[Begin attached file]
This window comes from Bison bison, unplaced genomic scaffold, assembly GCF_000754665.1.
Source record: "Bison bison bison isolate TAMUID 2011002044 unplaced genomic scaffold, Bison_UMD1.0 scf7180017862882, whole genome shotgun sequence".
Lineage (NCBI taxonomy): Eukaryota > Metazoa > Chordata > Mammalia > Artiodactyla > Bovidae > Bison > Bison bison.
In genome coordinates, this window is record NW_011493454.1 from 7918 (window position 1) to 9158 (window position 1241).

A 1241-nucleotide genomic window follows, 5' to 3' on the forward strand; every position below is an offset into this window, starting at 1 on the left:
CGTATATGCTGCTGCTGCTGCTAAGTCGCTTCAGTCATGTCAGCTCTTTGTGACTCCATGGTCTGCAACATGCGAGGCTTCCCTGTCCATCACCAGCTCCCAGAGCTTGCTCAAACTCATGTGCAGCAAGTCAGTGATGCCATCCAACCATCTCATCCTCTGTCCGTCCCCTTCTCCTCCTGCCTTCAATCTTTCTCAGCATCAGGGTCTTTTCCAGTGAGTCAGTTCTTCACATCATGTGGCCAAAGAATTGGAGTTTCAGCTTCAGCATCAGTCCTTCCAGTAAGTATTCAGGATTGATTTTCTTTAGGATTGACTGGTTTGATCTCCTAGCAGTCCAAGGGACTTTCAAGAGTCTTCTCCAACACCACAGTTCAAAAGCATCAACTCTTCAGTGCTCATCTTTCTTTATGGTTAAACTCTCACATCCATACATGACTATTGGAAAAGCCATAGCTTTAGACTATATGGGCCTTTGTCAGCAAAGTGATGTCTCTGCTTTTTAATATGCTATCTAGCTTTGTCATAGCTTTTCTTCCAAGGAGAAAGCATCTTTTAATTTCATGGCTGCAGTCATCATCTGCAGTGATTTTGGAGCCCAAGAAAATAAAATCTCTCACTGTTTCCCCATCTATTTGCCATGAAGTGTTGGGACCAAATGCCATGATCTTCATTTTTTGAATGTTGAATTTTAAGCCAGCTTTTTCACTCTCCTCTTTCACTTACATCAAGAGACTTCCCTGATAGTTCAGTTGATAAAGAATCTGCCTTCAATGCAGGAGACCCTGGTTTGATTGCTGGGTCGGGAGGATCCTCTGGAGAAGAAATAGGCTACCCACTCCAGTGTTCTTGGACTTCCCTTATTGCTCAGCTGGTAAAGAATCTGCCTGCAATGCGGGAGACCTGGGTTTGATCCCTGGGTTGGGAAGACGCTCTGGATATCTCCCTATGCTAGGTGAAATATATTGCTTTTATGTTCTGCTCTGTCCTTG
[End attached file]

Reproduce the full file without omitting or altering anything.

This window comes from Bison bison, unplaced genomic scaffold, assembly GCF_000754665.1.
Source record: "Bison bison bison isolate TAMUID 2011002044 unplaced genomic scaffold, Bison_UMD1.0 scf7180017862882, whole genome shotgun sequence".
Lineage (NCBI taxonomy): Eukaryota > Metazoa > Chordata > Mammalia > Artiodactyla > Bovidae > Bison > Bison bison.
In genome coordinates, this window is record NW_011493454.1 from 7918 (window position 1) to 9158 (window position 1241).

A 1241-nucleotide genomic window follows, 5' to 3' on the forward strand; every position below is an offset into this window, starting at 1 on the left:
CGTATATGCTGCTGCTGCTGCTAAGTCGCTTCAGTCATGTCAGCTCTTTGTGACTCCATGGTCTGCAACATGCGAGGCTTCCCTGTCCATCACCAGCTCCCAGAGCTTGCTCAAACTCATGTGCAGCAAGTCAGTGATGCCATCCAACCATCTCATCCTCTGTCCGTCCCCTTCTCCTCCTGCCTTCAATCTTTCTCAGCATCAGGGTCTTTTCCAGTGAGTCAGTTCTTCACATCATGTGGCCAAAGAATTGGAGTTTCAGCTTCAGCATCAGTCCTTCCAGTAAGTATTCAGGATTGATTTTCTTTAGGATTGACTGGTTTGATCTCCTAGCAGTCCAAGGGACTTTCAAGAGTCTTCTCCAACACCACAGTTCAAAAGCATCAACTCTTCAGTGCTCATCTTTCTTTATGGTTAAACTCTCACATCCATACATGACTATTGGAAAAGCCATAGCTTTAGACTATATGGGCCTTTGTCAGCAAAGTGATGTCTCTGCTTTTTAATATGCTATCTAGCTTTGTCATAGCTTTTCTTCCAAGGAGAAAGCATCTTTTAATTTCATGGCTGCAGTCATCATCTGCAGTGATTTTGGAGCCCAAGAAAATAAAATCTCTCACTGTTTCCCCATCTATTTGCCATGAAGTGTTGGGACCAAATGCCATGATCTTCATTTTTTGAATGTTGAATTTTAAGCCAGCTTTTTCACTCTCCTCTTTCACTTACATCAAGAGACTTCCCTGATAGTTCAGTTGATAAAGAATCTGCCTTCAATGCAGGAGACCCTGGTTTGATTGCTGGGTCGGGAGGATCCTCTGGAGAAGAAATAGGCTACCCACTCCAGTGTTCTTGGACTTCCCTTATTGCTCAGCTGGTAAAGAATCTGCCTGCAATGCGGGAGACCTGGGTTTGATCCCTGGGTTGGGAAGACGCTCTGGATATCTCCCTATGCTAGGTGAAATATATTGCTTTTATGTTCTGCTCTGTCCTTG